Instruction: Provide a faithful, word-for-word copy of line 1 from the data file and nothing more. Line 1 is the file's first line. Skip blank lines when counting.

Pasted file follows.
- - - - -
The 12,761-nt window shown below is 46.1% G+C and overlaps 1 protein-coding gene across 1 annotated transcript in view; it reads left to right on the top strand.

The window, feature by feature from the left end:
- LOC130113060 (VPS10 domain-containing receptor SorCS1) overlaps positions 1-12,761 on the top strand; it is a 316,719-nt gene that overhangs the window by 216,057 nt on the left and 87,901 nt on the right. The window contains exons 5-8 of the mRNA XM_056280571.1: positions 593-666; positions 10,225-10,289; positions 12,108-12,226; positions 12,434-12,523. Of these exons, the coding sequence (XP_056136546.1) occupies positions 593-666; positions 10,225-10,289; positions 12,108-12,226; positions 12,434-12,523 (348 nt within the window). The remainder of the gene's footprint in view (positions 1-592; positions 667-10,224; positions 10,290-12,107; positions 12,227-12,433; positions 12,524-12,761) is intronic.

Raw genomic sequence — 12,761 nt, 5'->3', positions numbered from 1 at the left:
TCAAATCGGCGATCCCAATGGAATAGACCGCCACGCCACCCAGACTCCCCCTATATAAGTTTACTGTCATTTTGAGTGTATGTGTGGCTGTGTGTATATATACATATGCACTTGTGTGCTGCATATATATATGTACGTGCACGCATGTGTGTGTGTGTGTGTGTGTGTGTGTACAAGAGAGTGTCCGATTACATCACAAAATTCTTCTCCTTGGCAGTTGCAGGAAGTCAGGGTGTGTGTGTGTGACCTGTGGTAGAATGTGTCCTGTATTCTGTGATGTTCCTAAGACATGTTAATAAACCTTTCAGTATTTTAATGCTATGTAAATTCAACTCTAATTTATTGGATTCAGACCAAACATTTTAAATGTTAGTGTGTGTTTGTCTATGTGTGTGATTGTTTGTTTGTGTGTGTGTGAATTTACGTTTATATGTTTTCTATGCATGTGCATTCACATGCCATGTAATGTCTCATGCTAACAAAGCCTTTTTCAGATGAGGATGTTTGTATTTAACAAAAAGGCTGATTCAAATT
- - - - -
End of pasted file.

The 12,761-nt window shown below is 46.1% G+C and overlaps 1 protein-coding gene across 1 annotated transcript in view; it reads left to right on the top strand.